The phonebook displays all the contacts in a list ordered alphabetically and there is an alphabet scroll on the right. Its font size is quite tiny so you have to be very precise when using the alphabet scroll. But we guess that’s because of the small screen.
There’s also a search bar that cannot be hidden and eats up one line of the screen (the hardware search key makes it unnecessary for the search bar to be always visible).
Each contact is displayed with a contact photo and name – a tap on the photo brings up the quick contacts keys. You can use those to call the contact, send them a message or email or view their profile.
You can hide contacts without phone numbers but the phonebook is even more flexible than that. You can choose which sources are used for the contact list – e.g. hide or show Facebook contacts, Twitter contacts, email contact along with the contacts from the phone.
Viewing a single contact uses a tabbed interface. The first tab is Info – and it shows all available info for the contact with handy one-tap shortcuts for calling, messaging and so on. The other tab is History, which shows the communication history with the contact (only calls, messages and email, Facebook is not included).
You can link contacts (it’s called “join” in the Optimus One) so that if you have a contact added to multiple services, all the data from them is pooled in one place. When you tap Join, the phonebook will suggest a contact based on name and it’s right most of the time. You can manually pick another one if it’s wrong of course.
One annoying thing we noticed is that when you link a phone contact with a Twitter or Facebook account, it would overwrite the name of the contact in the contact list and we couldn’t change it back.
Editing a contact is mostly unchanged. You have all the types listed (numbers, email addresses, etc) and there's a plus sign on the right - clicking it adds another item of that type. Pressing the minus sign under it deletes unneeded info.
The Call log and Favorite Contacts need no special introduction. You can add favorites by taping on the small star right next to the name.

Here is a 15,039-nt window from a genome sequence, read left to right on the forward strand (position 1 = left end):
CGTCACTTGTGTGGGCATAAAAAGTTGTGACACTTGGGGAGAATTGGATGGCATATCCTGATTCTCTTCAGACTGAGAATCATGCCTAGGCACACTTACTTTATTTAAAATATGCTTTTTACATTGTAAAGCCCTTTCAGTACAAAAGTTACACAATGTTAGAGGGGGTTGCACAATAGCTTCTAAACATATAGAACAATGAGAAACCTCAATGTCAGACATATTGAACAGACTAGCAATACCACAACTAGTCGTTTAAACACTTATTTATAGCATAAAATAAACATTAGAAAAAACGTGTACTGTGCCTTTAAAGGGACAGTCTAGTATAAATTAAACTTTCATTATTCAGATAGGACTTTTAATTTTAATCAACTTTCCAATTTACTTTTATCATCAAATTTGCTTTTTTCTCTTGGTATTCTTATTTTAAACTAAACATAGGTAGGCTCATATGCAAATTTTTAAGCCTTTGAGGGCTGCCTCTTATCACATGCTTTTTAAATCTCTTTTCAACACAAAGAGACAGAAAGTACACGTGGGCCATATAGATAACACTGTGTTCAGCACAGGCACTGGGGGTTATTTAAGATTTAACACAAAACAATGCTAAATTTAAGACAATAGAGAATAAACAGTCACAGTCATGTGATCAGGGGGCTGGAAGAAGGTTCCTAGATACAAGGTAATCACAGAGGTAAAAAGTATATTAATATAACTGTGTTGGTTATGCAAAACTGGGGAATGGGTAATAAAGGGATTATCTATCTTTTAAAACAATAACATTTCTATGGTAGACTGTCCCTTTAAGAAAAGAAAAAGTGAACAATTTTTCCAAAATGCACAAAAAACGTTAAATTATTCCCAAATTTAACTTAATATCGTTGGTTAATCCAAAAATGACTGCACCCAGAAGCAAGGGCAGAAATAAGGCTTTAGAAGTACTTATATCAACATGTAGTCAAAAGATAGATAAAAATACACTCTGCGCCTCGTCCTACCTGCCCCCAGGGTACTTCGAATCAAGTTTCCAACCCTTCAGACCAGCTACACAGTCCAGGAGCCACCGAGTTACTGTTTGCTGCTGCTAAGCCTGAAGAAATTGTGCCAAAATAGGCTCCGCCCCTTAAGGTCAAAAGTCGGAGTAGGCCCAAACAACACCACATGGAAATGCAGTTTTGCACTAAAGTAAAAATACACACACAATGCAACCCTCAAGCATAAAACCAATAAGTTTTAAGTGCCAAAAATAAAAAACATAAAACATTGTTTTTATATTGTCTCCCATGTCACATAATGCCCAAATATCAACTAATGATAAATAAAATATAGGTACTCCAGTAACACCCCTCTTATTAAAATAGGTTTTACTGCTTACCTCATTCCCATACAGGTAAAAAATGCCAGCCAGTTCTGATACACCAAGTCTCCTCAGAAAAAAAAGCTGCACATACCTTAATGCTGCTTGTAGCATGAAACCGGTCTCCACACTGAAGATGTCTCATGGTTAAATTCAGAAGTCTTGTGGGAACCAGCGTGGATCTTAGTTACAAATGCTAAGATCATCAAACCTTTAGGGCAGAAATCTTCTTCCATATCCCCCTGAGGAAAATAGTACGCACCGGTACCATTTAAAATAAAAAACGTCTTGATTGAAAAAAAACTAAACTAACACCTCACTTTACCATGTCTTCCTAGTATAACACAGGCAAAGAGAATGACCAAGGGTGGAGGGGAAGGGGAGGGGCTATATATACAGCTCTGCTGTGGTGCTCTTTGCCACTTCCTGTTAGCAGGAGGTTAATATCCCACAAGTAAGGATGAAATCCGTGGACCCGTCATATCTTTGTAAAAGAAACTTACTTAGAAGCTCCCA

Signal reception on the LG Optimus One P500 is strong even in areas of poor coverage. The in-call quality is good but rather quiet even at the loudest setting.
The Dialer shows a virtual phone keypad that lets you dial a number. Smart Dial is available and works like a charm – it searches both numbers and names. Only one matching contact is displayed, but if you tap the down arrow button the rest show up as well.
We ran our traditional loudspeaker test and the LG Optimus One and it aced the test with an Excellent score. The vibration is also quite strong so you’re unlikely to miss a call even in noisy environments.
You can find more about the testing procedure here.
|Speakerphone test||Voice, dB||Ringing ||Overal score|
|Sony Ericsson Vivaz||64.8||59.8||69.1|
The LG Optimus One P500 can handle all common types of messages with ease - SMS, MMS and email. Email support is excellent with support for Exchange out of the box and social media buffs will be pleased with the level of integration of that content as well.
A press-and-hold on the text box gives you access to functions such as cut, copy and paste. You are free to paste the copied text across applications like email, notes, chats, etc.
Gmail is one thing that you can't expect to have changed much compared to other Android handsets.
The extended Gmail features include batch operations, which allow multiple emails to be archived, labeled or deleted, spam report and of course conversation-style email view mode.
Multiple email accounts are also supported. If you do add multiple accounts, then the Combined Inbox feature will come in handy. Too bad there’s no conversation-style view like in Gmail.
There are two types of on-screen keyboard you get with the LG Optimus One – the phone dialpad and the on-screen QWERTY keyboard. The QWERTY is available in both portrait and landscape, but the keys are rather tiny in portrait mode so you might prefer the dialpad + predictive input combo.
When you flip the phone on its side, the keyboard automatically switches to the landscape QWERTY, which is much bigger and better to use. It covers most of the screen however, leaving room for only two lines of text.